13. Will Geary | DT/NT | Kansas State Wildcats

2014 snaps: 395
2014 PFF rating: 77.2

With the departure of three All-American awards, six All-Big 12 first-teamers, and five second-teamers from Bill Snyder’s squad, Geary’s continued production will be integral for Kansas State’s success this season. Plugging the middle opposing the gifted athletes of the Big 12, Geary placed 12th in the country with a 9.4 run-stop percentage. His ability to torment opposing quarterbacks should not be overlooked considering he will bring the 27th-best pass-rush productivity (6.4) among returning inside defenders.

14. Kemoko Turay | DE | Rutgers Scarlet Knights

2014 Snaps: 330
2014 PFF rating: 77.2

One of the most well-rounded defenders making the list, Turay brings the distinction of producing the highest pass-rush productivity (19.4) for a 3-4 outside linebacker in the nation last season. Only 27 players at his position returning in 2015 furnished a higher combined tackle efficiency (9.5), a balance earning Turay a 78.1 PFF run defense and 77.3 pass rush rating.

15. Emmanuel Moseley | CB | Tennessee Volunteers

2014 snaps: 370
2014 PFF rating: 76.6

Presented is a cornerback who fought his way through depth under a snap limitation that emerged in Knoxville, but Moseley amazingly did his work as a true freshman. Seriously, how much of an impact could an 18-year-old really have had in defensive coverage? He simply allowed a lower completion percentage (36.0 vs. 43.9), yards/coverage snap (0.66 vs. 0.68), and coverage snap/reception allowed (12.1 vs. 13.6) than Florida’s Vernon Hargreaves III. The sky is the limit for this sophomore out of Greensboro, North Carolina.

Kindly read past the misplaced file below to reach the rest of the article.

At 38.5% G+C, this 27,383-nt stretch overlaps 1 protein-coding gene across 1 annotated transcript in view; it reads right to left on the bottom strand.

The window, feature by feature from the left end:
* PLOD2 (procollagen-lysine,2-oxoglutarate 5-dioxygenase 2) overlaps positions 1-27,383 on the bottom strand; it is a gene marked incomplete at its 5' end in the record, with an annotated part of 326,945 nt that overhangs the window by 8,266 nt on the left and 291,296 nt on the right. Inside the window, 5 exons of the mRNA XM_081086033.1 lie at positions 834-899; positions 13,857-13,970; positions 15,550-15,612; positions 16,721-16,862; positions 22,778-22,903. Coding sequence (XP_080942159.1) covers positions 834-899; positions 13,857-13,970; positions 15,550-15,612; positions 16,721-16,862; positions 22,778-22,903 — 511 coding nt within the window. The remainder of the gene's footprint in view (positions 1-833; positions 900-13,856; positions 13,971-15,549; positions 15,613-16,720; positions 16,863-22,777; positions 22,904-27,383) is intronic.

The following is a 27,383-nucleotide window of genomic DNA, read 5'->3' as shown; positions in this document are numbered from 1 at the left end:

16. Tracy Howard | CB | Miami Hurricanes

2014 snaps: 391
2014 PFF rating: 76.0

Howard was provided with greater than 30 snaps in only six games last season, but the graduation of Ladarius Gunter to the Green Bay Packers allows the senior the chance he needs to put his talents on display. Perhaps a 75.8 PFF coverage and 78.6 run defense rating leaves you unconvinced, but consider that Howard impressively allowed a lower yards/coverage snap (0.85) than Quinten Rollins, Trae Waynes, and Marcus Peters last season.

17. Luke Falk | QB | Washington State Cougars

2014 snaps: 353
2014 PFF rating: 75.9

Falk began his college career with scholarship offers pulled by both Florida State and Wyoming, as well as flipping his scholarship commitment to Cornell for an opportunity to walk onto Mike Leach’s Washington State roster. He responded to an opportunity to start mid-season, following Connor Halliday’s leg fracture, by posting a 78.7 PFF pass rating after averaging 448.3 passing yards/game. With a receiving group consisting of River Cracraft, Dom Williams, Gabe Marks, and (recently declared eligible) Clemson-transfer Kyrin Priester, the immediate future looks very bright for Falk and the Cougars.